Ranking Member Larsen Statement from Hearing on the State of Transportation
Washington, D.C. — The following are opening remarks, as prepared for delivery, from Ranking Member of the House Committee on Transportation and Infrastructure Rick Larsen (D-WA) during today’s hearing titled, “The State of Transportation Infrastructure and Supply Chain Challenges.”
Video of Larsen’s opening statement is here.
More information on the hearing can be found here.
Ranking Member Larsen:
Thank you, Chairman Graves, for holding this hearing. I look forward to partnering with you in support of our nation’s transportation and infrastructure—a bipartisan tradition of this Committee.
As Committee Democrats organized this week, we set priorities for this Congress:
1. Promote investments in a cleaner, greener, safer, and more accessible transportation network;
2. Ensure these investments create jobs and opportunities for all people;
3. Build capacity in our communities as they put federal dollars to work;
4. Restore and protect our environment; and
5. Safeguard our nation’s economic sustainability and competitiveness.
I know Members on the other side of the aisle share many of these goals. We stand ready to work together in good faith where we can find common ground.
We have come a long way in two years. At the start of the 117th Congress, America faced unprecedented economic challenges as the COVID-19 pandemic placed incredible stress on American workers and families as well as massive pressure on supply chains.
These pressures exposed the fragilities of an aging, congested, and overburdened transportation and infrastructure network that was dangerously overdue for an overhaul—cries for which echoed in the halls of Congress for nearly a decade of Infrastructure Week after Infrastructure Week.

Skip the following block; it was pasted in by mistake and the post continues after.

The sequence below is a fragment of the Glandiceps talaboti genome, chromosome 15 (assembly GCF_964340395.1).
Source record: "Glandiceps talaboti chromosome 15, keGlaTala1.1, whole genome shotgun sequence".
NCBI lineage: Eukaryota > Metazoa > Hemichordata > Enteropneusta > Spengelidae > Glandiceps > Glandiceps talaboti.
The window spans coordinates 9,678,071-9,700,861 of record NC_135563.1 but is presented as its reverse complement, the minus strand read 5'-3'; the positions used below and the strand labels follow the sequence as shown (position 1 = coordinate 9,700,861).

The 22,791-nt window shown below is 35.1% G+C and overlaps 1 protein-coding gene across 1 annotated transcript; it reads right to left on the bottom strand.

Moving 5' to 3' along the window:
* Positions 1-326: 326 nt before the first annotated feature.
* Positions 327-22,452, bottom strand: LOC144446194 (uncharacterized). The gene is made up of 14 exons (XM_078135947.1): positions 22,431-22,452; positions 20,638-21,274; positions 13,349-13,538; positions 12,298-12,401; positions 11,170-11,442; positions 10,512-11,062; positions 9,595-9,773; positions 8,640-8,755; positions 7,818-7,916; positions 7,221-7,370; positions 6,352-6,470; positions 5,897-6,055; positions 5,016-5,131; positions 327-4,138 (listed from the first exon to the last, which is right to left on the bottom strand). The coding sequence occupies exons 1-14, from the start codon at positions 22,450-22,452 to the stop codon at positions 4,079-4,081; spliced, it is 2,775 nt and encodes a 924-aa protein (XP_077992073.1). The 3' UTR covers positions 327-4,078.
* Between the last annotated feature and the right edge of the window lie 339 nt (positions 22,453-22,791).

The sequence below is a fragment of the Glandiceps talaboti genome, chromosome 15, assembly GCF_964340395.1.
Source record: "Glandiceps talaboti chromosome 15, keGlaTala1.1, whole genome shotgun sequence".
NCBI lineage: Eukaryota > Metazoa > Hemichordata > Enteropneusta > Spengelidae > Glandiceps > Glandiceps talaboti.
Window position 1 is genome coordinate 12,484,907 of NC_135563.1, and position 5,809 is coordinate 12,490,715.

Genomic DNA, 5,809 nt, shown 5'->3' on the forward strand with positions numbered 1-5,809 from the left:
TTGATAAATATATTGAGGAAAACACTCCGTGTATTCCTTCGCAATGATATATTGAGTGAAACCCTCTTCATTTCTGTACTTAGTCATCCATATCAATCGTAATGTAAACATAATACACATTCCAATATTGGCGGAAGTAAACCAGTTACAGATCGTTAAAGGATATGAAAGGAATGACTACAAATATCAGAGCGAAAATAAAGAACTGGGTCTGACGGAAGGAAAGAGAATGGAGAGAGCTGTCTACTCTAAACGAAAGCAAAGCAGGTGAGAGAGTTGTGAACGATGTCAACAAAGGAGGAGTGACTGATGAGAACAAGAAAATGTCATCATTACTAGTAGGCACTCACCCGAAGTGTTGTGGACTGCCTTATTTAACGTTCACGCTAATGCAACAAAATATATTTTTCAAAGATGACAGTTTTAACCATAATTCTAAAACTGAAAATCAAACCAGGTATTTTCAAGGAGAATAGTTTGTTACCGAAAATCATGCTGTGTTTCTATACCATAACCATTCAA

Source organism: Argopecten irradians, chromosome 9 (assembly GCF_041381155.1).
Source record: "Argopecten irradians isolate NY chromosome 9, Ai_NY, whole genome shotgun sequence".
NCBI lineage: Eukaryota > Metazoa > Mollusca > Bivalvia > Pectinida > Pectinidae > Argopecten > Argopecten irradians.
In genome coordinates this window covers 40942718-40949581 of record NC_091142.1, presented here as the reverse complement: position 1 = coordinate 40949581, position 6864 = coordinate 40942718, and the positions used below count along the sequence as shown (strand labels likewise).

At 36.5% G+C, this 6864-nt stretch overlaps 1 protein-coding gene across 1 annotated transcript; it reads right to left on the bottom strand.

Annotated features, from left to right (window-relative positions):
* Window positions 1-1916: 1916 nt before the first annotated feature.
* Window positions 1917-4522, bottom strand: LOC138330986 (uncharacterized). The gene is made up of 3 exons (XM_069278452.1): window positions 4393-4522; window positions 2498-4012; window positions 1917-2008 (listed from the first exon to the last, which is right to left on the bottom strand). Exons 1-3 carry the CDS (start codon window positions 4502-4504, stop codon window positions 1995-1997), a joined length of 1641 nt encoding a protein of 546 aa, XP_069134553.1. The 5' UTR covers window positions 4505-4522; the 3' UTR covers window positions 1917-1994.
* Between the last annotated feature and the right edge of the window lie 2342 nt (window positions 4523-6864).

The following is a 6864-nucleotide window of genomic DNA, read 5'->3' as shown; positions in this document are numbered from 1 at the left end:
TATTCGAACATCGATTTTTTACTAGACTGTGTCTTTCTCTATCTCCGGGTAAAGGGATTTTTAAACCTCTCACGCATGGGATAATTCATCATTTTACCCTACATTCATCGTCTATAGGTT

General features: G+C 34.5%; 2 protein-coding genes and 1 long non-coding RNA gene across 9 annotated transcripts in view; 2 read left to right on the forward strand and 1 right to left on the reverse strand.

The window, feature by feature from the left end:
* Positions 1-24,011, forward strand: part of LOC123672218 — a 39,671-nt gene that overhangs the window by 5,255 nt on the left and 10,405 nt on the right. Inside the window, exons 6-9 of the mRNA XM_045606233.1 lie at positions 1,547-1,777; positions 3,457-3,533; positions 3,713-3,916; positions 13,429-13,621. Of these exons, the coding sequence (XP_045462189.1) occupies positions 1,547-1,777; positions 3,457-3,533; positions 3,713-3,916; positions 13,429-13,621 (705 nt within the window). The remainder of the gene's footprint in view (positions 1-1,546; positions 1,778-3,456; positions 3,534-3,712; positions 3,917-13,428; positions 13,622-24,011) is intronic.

Last Congress, we finally responded decisively to bolster our economy and limit the fallout from the immediate crisis facing our nation, while modernizing and transforming the way people and goods move, with the passage of several landmark bills: the American Rescue Plan, and the Inflation Reduction Act, the CHIPS and Science Act, and the Bipartisan Infrastructure Law (BIL).
Of these, this Committee had the largest role in delivering the BIL and will continue to focus on implementation of the $660 billion under U.S. Department of Transportation (DOT) that we oversee.
This dollar amount, and the number of grant opportunities, is significantly larger than any previous transportation or infrastructure authorization administered by DOT. And the pace at which these dollars are reaching communities is truly impressive.
DOT has already made available over $150 billion in highway, transit, and airport formula funds for Fiscal Years 2022 and 2023.
These are not federally controlled programs. This funding passes through U.S. DOT directly to states and local governments to build projects—projects designed and built by private sector construction and engineering firms and workers they hire in our districts. That is why you will hear me say frequently: transportation means jobs.
States have launched 29,000 new projects with federal highway formula funding in FY 2022, according to analysis by ARTBA (American Road & Transportation Builders Association). There is at least one new project underway in every Congressional district in the country.
The BIL also provides funding for competitive grant programs. To date, the Administration has announced funding for 6,900 projects under competitive grants to over 4,000 communities nationwide for roads, bridges, rail, buses, ferries, ports, safety, and other infrastructure needs.
BIL grants provide strong support for projects in red and blue states, and in urban and rural areas. Under the RAISE grant program, funds are awarded evenly between rural and urban areas. In the latest round of INFRA grants totaling $1.5 billion, 15 of 26 projects selected were in rural areas. The Rural Surface Transportation Grant Program awarded $274 million to 12 projects in its first funding round.